Applications may vary considerably - some institutions require only a CV and transcript, others want a personal statement which can be very detailed. So if you would like advice on how to put one together, or some feedback on the application you are preparing, please do come in and see us.

 

Developing a global outlook

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📥  Advice, International Students, Tips & Hints, Uncategorized

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In today's increasingly international world, it is becoming quite common to hear organisations talking about wanting individuals with an international outlook. But what is this?

At its simplest, it is an awareness of difference and a willingness to accept and work with that difference. So when you are on holiday in Spain, you find yourself slipping into the way of eating later in the evening because that is the accepted way of doing things there. And you don't complain loudly abut it - at least not if you want to have a meal that tastes good and is served with a smile. You may even try to use a few words of Spanish while you are asking directions or shopping for souvenirs.

So it is with the world of work. Global outlook is a willingness to look outwards. To work with those who are from different cultures, understanding that there may be differences in the way you speak, or the jokes you tell, or other cultural norms - and taking account of that when you do business with those people.

If you want to build a career that spans countries, either by working in a British organisation that operates internationally, or an international company that has a base here, then it pays to develop this cultural sensitivity and also an interest in what is happening in other parts of the world.

And if you are really serious about it, why not think about developing a second language (for the Brits among us who only speak one!)? There are plenty of resources here at the University to help with that, including the Foreign Languages Centre, Self-Access Language Centre, Students' Union Cultural Societies and the simplest of all, talking to the many international students that have chosen to study here.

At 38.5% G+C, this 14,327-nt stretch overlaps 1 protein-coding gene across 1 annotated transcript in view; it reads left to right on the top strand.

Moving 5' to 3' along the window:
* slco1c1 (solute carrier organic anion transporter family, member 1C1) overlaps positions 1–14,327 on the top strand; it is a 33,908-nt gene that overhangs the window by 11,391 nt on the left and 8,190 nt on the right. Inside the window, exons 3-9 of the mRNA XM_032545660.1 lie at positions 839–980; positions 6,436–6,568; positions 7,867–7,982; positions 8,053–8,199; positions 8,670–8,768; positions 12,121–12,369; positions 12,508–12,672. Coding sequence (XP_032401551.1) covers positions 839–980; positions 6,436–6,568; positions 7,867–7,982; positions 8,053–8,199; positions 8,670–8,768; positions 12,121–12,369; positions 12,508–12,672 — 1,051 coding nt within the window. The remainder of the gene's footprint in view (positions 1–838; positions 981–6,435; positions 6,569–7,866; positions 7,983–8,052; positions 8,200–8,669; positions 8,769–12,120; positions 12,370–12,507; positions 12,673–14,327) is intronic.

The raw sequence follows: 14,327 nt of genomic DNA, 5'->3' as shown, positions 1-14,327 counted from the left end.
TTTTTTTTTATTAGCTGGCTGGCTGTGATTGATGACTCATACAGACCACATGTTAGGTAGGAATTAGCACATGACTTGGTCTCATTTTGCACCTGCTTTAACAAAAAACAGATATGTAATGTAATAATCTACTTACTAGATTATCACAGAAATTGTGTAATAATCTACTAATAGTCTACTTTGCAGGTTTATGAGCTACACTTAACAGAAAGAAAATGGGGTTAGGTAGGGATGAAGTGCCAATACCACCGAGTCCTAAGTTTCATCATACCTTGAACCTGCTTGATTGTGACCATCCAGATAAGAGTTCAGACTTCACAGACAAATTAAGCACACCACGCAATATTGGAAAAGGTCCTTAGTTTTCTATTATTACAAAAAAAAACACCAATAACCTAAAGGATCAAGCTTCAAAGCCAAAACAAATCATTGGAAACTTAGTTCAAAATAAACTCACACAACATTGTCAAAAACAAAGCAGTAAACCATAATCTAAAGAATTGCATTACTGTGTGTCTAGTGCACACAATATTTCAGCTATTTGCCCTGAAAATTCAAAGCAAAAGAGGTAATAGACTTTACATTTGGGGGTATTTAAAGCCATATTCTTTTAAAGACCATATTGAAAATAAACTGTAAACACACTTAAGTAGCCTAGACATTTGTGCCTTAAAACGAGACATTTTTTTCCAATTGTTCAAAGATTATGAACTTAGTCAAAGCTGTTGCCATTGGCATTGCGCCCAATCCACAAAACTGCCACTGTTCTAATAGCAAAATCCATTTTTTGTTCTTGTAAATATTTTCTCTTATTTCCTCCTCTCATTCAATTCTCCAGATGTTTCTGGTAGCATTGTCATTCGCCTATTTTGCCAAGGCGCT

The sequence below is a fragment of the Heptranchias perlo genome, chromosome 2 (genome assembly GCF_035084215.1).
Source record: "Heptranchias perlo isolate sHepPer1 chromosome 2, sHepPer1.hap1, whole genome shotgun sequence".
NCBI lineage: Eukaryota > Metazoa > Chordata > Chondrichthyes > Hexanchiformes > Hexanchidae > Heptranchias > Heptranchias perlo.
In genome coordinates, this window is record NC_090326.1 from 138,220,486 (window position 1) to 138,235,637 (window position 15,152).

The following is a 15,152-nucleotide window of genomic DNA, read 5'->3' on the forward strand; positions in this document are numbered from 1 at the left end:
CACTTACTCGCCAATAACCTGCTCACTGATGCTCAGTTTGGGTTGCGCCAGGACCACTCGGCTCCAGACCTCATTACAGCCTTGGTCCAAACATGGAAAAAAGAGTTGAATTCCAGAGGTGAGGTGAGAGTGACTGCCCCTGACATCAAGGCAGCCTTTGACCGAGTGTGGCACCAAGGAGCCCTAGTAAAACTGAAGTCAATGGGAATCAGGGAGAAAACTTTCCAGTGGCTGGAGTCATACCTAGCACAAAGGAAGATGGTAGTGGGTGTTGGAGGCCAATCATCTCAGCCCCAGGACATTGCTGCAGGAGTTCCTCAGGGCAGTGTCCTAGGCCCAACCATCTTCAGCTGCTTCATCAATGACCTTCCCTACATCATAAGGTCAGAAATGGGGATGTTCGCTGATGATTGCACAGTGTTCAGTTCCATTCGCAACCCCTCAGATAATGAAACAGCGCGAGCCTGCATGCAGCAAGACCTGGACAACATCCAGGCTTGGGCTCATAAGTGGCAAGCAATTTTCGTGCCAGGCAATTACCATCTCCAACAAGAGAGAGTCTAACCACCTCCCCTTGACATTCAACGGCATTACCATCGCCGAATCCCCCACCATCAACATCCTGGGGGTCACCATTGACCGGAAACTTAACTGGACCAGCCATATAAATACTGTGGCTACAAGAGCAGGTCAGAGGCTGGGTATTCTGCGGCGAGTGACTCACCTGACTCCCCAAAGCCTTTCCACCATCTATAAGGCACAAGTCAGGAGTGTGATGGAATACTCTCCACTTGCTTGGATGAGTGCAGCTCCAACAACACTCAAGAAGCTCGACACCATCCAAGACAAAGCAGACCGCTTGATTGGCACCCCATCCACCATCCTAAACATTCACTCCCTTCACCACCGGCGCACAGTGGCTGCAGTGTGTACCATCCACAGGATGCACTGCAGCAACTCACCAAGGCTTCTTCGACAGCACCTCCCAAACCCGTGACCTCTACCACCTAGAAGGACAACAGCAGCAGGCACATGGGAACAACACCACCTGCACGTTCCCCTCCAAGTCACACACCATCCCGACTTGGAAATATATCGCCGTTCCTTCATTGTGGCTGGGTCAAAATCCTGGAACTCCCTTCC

To deepen your understanding of other cultures and make it easier to work internationally, read news stories about world events and also try reading them on non-British producers - the English version of Al-Jazeera is very good for giving a non-British perspective on events both home and away.

Embracing the global nature of university and work life will develop skills such as tolerance, sensitivity (think emotional intelligence!), flexibility,m adaptability, and inquisitiveness and open-mindedness. Many employers value these particular characteristics, so what have you got to lose?

 

Making full use of your gap year!

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📥  Finding a Job, inspire, Tips & Hints, Uncategorized

Making full use of your gap year!

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Before I took a year off to go travelling, I was worried that I would return to unemployment and worst of all, having to go back to living with my parents!! However, returning to the job market after a year away, I found myself with a whole new skillset, with new ideas and experiences and last but definitely not least, I returned with a sense of direction and passion which re-affirmed my career path in guidance and advice. So what did this year away teach me? How can what I learnt help you take full advantage of your gap year?

I learnt a new language - After a year in South America I was near fluent in conversational Spanish. I did a beginner’s course while in Buenos Aires, and this course taught me all the basics needed and gave me the opportunity to connect with the locals. In addition I practised my language skills as much as possible, whether that meant on the bus, in the hostel or on a night out.

Learning a new language can open up doors with regards to employment opportunities, not only in other countries but also in international jobs in the UK.

I volunteered teaching English - I had already taken a CELTA  course before I went travelling. With a CELTA I could have easily found a paid teaching job in Argentina but I decided to volunteer, teaching in disadvantaged communities.

Because of my teaching experiences abroad, I had a range of options teaching English when I returned to the UK, although most were low paid. With a CELTA qualification and teaching experience abroad, you will easier be able to teach English in the UK. Although I did not pursue a career in teaching, I continued volunteering teaching English when I returned to the UK.